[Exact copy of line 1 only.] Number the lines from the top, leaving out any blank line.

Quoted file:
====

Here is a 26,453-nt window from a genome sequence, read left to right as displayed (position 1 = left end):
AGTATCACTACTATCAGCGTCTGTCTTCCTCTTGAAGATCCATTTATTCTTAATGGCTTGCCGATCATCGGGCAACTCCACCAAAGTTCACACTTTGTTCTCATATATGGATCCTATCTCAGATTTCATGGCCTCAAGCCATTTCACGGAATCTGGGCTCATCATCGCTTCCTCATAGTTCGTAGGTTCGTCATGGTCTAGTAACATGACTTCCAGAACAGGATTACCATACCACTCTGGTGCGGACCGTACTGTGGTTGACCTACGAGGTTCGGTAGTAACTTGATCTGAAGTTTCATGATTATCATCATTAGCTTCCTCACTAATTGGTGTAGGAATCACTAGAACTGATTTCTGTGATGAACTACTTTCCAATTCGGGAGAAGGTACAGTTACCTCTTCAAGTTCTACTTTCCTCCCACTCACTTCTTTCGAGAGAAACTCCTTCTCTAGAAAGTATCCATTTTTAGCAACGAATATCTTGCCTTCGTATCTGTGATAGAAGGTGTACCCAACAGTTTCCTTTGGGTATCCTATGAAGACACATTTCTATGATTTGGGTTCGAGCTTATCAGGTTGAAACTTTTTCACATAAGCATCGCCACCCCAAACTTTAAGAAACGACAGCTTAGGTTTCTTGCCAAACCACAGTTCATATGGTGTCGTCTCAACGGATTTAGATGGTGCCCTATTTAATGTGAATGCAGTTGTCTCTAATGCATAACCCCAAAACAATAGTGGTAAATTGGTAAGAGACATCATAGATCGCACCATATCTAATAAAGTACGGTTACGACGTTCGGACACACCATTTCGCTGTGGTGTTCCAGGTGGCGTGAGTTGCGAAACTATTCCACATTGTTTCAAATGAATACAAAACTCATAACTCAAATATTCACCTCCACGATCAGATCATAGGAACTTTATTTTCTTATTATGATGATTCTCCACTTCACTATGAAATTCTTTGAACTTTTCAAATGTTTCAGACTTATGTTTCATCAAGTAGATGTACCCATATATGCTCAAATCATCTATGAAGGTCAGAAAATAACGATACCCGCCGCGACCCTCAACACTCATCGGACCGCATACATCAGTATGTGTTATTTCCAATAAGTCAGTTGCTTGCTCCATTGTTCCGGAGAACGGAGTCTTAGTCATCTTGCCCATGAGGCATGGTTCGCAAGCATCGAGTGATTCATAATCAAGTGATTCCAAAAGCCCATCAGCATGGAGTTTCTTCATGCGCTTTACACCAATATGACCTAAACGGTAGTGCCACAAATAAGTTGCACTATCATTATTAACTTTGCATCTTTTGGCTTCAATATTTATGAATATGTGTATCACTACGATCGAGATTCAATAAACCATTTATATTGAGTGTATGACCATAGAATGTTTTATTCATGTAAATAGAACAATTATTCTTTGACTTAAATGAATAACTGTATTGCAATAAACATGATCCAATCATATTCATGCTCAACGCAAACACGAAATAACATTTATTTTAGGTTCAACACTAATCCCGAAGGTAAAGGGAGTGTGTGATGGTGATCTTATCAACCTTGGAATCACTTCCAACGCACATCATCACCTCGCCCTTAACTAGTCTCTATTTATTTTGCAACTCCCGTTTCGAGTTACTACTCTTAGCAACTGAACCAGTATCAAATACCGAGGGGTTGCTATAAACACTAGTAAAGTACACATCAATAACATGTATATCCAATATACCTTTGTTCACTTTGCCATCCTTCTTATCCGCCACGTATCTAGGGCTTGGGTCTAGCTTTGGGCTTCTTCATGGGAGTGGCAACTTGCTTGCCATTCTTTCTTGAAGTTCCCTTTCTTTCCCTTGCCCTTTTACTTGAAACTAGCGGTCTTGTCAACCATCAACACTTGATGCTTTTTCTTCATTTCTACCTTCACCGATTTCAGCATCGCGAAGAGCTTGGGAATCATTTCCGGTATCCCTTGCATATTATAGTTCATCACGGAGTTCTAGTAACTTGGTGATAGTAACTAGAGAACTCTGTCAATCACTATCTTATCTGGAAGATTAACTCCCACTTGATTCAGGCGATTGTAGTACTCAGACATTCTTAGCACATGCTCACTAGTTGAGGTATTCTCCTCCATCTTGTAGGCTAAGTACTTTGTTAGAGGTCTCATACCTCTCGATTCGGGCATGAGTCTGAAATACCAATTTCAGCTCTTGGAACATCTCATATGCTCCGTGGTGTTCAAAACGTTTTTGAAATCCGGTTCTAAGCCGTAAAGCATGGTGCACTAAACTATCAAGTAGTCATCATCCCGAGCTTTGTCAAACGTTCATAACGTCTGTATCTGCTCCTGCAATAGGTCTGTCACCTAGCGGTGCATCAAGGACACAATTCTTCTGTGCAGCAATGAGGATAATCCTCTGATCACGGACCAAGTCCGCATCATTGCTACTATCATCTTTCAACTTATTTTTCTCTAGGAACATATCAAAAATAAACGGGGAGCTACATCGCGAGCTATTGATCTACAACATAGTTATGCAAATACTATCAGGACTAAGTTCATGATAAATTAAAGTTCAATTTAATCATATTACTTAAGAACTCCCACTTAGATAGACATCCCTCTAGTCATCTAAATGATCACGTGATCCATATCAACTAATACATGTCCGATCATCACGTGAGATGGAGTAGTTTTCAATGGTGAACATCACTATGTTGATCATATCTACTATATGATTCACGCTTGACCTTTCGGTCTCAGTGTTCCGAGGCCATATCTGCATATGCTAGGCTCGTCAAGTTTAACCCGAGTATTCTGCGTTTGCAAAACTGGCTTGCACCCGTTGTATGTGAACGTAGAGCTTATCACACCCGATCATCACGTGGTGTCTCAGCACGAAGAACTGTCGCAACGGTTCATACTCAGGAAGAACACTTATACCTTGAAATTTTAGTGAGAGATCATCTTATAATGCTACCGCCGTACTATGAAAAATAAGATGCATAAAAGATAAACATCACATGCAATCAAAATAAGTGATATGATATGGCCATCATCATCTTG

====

Here is a 26,453-nt window from a genome sequence, read left to right as displayed (position 1 = left end):